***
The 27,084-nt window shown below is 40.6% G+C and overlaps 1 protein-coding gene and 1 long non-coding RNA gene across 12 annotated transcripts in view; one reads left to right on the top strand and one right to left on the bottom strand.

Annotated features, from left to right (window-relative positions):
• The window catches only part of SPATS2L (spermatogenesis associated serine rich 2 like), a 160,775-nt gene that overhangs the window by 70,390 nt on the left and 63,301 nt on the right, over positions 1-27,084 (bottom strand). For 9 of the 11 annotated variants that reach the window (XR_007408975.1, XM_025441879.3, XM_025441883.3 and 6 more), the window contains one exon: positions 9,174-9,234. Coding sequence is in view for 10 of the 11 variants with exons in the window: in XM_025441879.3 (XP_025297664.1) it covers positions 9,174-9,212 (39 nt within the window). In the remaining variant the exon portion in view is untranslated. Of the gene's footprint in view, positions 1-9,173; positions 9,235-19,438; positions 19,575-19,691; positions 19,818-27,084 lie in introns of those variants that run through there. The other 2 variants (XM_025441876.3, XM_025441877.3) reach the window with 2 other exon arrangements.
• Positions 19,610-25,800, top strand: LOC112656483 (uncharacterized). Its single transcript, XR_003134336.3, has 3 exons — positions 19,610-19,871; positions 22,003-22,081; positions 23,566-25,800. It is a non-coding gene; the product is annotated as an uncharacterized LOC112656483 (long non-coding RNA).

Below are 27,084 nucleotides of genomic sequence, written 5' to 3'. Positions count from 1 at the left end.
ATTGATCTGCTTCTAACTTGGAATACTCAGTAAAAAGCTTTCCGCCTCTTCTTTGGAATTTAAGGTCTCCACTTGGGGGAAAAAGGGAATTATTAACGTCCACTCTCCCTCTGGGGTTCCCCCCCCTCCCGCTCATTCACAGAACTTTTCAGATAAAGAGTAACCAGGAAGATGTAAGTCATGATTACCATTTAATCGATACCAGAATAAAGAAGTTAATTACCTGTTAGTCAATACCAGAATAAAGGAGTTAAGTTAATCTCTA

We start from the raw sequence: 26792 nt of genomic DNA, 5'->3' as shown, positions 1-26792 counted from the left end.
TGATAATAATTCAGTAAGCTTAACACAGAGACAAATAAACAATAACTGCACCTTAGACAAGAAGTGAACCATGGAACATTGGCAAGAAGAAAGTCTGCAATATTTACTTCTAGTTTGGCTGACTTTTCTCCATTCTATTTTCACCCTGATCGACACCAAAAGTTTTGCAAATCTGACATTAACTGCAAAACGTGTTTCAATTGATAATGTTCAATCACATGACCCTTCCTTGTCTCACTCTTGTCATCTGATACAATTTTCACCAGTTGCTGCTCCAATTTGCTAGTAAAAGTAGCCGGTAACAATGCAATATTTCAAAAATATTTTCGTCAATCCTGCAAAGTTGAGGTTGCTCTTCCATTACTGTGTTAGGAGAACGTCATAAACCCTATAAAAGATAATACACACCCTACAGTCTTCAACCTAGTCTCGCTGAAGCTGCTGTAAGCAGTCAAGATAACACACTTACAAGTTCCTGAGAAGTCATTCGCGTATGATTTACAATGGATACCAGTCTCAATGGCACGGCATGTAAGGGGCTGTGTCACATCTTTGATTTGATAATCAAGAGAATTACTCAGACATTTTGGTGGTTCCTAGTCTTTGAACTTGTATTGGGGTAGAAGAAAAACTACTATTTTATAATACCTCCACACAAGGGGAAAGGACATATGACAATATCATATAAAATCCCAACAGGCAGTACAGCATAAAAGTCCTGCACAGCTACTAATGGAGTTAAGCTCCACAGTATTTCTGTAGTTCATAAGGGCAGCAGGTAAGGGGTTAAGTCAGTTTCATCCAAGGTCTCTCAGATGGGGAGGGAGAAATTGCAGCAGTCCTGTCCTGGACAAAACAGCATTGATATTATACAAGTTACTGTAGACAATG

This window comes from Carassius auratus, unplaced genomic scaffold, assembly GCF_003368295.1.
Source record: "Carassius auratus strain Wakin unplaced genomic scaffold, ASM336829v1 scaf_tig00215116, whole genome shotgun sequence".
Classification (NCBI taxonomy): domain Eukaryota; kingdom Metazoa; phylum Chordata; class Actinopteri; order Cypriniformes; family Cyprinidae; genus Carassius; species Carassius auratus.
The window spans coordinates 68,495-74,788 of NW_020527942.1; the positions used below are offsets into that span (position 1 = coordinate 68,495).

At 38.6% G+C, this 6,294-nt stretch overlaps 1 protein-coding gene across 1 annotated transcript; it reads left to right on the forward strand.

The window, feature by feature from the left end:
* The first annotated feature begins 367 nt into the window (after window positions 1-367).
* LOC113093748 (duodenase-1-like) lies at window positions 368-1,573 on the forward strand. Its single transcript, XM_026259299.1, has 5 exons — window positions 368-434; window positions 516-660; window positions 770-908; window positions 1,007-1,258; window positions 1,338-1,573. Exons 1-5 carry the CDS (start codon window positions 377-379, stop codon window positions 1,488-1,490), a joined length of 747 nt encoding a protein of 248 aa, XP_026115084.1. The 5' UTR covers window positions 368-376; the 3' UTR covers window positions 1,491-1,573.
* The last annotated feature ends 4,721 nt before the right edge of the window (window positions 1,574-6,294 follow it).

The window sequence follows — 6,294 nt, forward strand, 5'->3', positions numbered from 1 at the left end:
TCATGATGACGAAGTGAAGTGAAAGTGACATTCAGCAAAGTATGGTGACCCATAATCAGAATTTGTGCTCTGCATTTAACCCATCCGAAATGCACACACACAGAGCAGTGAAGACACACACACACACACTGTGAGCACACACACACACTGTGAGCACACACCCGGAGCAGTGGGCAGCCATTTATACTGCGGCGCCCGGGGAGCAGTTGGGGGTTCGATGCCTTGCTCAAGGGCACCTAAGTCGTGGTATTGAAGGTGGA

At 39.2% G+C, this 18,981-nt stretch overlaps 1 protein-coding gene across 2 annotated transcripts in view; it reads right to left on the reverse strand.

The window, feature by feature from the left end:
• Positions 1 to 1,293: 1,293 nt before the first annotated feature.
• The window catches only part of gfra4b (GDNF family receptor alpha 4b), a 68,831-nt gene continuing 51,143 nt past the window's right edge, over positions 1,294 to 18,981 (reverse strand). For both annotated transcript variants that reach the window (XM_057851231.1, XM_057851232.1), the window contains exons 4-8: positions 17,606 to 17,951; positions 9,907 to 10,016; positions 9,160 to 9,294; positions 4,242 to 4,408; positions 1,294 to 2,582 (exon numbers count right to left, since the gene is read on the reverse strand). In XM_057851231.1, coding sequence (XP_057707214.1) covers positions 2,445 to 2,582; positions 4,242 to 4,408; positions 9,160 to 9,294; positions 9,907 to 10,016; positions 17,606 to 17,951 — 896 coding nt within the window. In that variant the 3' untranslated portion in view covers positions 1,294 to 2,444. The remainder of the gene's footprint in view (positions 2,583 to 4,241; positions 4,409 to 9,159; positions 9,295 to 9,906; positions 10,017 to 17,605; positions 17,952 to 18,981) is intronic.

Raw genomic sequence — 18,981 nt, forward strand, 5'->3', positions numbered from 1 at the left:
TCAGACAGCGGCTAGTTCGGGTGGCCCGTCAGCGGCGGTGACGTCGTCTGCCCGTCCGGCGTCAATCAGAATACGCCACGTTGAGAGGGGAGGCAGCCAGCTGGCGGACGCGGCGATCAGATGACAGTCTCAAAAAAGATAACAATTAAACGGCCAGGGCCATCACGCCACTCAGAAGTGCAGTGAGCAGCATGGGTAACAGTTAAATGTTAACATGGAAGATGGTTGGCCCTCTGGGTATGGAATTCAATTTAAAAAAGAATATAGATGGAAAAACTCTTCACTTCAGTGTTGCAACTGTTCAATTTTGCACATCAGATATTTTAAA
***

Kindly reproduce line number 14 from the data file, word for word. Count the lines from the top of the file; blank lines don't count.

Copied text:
The window, feature by feature from the left end: